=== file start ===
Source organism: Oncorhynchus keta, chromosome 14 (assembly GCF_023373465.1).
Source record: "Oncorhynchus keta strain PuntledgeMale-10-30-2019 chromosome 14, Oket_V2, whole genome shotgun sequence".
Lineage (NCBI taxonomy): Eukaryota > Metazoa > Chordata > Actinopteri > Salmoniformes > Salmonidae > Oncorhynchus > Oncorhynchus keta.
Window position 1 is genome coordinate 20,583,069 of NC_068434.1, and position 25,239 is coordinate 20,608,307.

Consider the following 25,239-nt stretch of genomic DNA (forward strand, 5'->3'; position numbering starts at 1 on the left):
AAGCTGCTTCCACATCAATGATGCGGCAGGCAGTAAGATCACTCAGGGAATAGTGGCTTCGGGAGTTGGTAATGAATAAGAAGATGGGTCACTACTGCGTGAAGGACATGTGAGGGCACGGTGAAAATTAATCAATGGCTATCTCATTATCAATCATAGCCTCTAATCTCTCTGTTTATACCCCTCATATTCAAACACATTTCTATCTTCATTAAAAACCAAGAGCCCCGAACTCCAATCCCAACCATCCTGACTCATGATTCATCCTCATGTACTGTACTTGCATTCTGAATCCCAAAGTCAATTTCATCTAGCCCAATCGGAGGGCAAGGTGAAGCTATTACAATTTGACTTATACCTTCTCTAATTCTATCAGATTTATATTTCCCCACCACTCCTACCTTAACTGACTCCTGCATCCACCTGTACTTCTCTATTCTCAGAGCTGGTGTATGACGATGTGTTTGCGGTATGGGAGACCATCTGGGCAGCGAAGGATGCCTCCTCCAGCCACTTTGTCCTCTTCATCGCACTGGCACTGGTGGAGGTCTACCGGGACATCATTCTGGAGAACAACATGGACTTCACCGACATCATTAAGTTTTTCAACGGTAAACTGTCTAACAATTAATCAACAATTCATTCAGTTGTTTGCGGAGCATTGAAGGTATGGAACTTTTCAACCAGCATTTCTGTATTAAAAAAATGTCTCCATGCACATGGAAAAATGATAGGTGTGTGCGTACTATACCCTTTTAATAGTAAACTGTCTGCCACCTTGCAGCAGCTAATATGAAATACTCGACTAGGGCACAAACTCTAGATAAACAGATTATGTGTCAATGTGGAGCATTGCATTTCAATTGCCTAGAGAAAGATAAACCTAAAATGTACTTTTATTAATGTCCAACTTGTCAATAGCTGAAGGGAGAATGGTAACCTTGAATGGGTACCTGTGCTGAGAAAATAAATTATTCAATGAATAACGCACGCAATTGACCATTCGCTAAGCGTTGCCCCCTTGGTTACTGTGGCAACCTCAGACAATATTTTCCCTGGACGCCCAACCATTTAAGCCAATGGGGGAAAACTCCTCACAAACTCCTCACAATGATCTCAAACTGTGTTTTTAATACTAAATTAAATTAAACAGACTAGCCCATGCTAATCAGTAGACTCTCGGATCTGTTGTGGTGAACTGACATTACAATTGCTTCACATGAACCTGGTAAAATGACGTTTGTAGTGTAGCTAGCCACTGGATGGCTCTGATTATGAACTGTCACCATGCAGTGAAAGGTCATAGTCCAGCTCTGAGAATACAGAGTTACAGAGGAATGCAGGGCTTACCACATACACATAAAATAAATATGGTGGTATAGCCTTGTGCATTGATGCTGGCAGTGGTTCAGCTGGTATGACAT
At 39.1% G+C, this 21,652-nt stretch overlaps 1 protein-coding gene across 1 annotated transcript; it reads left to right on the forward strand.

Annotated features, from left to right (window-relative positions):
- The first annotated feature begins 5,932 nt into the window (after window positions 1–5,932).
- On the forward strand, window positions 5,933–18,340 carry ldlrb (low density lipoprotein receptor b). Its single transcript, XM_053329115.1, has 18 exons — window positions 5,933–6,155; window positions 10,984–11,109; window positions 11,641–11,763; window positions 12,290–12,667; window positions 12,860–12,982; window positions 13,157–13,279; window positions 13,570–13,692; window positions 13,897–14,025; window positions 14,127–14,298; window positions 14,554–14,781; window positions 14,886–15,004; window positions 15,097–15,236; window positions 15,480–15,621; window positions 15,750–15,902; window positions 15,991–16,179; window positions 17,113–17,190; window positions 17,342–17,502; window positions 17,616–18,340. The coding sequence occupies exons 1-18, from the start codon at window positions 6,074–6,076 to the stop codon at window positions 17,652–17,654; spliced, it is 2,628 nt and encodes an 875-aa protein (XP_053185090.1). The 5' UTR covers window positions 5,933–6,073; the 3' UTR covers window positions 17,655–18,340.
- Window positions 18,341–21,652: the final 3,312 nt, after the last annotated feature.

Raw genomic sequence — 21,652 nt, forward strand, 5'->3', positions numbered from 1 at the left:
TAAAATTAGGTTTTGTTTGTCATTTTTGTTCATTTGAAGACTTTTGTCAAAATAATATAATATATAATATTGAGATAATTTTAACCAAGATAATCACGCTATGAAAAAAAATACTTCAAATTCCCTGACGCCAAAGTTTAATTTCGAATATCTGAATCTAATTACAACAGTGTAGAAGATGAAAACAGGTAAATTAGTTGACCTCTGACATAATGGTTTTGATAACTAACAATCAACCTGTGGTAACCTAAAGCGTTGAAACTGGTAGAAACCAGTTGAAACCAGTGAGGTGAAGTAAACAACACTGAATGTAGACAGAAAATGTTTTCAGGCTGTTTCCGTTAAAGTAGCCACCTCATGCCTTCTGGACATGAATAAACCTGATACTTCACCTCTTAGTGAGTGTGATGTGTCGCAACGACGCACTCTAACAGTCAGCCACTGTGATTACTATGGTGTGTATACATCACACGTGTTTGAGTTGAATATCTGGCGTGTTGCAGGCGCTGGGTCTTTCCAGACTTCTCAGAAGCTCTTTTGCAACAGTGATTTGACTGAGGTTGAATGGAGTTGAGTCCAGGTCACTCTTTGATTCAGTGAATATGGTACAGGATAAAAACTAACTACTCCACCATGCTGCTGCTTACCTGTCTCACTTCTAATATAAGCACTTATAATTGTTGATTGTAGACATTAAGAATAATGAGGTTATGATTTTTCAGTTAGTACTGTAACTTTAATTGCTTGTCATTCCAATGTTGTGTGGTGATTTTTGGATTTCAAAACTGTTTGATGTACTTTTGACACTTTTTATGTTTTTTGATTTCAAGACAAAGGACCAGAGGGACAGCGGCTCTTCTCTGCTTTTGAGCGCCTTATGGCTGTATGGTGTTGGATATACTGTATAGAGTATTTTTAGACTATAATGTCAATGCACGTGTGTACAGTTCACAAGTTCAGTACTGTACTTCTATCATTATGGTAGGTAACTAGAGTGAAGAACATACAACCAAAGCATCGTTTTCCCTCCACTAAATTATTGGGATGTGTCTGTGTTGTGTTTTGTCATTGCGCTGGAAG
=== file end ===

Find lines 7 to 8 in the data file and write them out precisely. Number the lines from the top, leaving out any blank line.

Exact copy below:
At 39.1% G+C, this 21,652-nt stretch overlaps 1 protein-coding gene across 1 annotated transcript; it reads left to right on the forward strand.

Annotated features, from left to right (window-relative positions):